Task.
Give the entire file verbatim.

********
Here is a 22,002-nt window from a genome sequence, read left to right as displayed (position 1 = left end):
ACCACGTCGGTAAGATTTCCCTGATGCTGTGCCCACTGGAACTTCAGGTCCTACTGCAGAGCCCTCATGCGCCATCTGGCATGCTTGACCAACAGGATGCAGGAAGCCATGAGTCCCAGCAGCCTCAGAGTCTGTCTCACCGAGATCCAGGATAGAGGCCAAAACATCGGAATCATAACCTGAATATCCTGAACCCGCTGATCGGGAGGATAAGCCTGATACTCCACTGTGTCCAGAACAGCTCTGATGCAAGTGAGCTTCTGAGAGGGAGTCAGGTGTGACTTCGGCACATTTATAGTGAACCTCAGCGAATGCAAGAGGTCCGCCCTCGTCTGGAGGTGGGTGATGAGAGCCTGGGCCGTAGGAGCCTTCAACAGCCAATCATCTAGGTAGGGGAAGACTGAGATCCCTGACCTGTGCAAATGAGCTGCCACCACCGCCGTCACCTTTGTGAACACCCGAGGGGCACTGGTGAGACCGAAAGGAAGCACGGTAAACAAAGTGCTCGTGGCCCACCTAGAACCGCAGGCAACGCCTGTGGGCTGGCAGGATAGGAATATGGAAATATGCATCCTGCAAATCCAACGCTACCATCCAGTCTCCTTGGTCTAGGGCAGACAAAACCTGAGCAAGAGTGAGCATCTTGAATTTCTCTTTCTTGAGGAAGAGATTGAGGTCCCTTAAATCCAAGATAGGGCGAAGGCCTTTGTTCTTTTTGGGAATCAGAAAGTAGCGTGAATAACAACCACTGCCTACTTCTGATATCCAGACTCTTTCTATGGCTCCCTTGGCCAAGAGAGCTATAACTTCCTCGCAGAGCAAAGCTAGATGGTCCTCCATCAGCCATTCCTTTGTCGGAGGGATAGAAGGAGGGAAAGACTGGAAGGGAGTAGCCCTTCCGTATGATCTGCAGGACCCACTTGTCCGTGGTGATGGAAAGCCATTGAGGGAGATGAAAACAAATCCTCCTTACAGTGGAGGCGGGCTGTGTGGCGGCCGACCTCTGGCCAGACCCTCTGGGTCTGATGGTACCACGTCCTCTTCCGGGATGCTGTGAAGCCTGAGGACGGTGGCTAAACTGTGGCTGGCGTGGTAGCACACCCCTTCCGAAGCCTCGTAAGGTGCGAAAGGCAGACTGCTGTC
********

Here is a 22,002-nt window from a genome sequence, read left to right as displayed (position 1 = left end):
ACCACGTCGGTAAGATTTCCCTGATGCTGTGCCCACTGGAACTTCAGGTCCTACTGCAGAGCCCTCATGCGCCATCTGGCATGCTTGACCAACAGGATGCAGGAAGCCATGAGTCCCAGCAGCCTCAGAGTCTGTCTCACCGAGATCCAGGATAGAGGCCAAAACATCGGAATCATAACCTGAATATCCTGAACCCGCTGATCGGGAGGATAAGCCTGATACTCCACTGTGTCCAGAACAGCTCTGATGCAAGTGAGCTTCTGAGAGGGAGTCAGGTGTGACTTCGGCACATTTATAGTGAACCTCAGCGAATGCAAGAGGTCCGCCCTCGTCTGGAGGTGGGTGATGAGAGCCTGGGCCGTAGGAGCCTTCAACAGCCAATCATCTAGGTAGGGGAAGACTGAGATCCCTGACCTGTGCAAATGAGCTGCCACCACCGCCGTCACCTTTGTGAACACCCGAGGGGCACTGGTGAGACCGAAAGGAAGCACGGTAAACAAAGTGCTCGTGGCCCACCTAGAACCGCAGGCAACGCCTGTGGGCTGGCAGGATAGGAATATGGAAATATGCATCCTGCAAATCCAACGCTACCATCCAGTCTCCTTGGTCTAGGGCAGACAAAACCTGAGCAAGAGTGAGCATCTTGAATTTCTCTTTCTTGAGGAAGAGATTGAGGTCCCTTAAATCCAAGATAGGGCGAAGGCCTTTGTTCTTTTTGGGAATCAGAAAGTAGCGTGAATAACAACCACTGCCTACTTCTGATATCCAGACTCTTTCTATGGCTCCCTTGGCCAAGAGAGCTATAACTTCCTCGCAGAGCAAAGCTAGATGGTCCTCCATCAGCCATTCCTTTGTCGGAGGGATAGAAGGAGGGAAAGACTGGAAGGGAGTAGCCCTTCCGTATGATCTGCAGGACCCACTTGTCCGTGGTGATGGAAAGCCATTGAGGGAGATGAAAACAAATCCTCCTTACAGTGGAGGCGGGCTGTGTGGCGGCCGACCTCTGGCCAGACCCTCTGGGTCTGATGGTACCACGTCCTCTTCCGGGATGCTGTGAAGCCTGAGGACGGTGGCTAAACTGTGGCTGGCGTGGTAGCACACCCCTTCCGAAGCCTCGTAAGGTGCGAAAGGCAGACTGCTGTC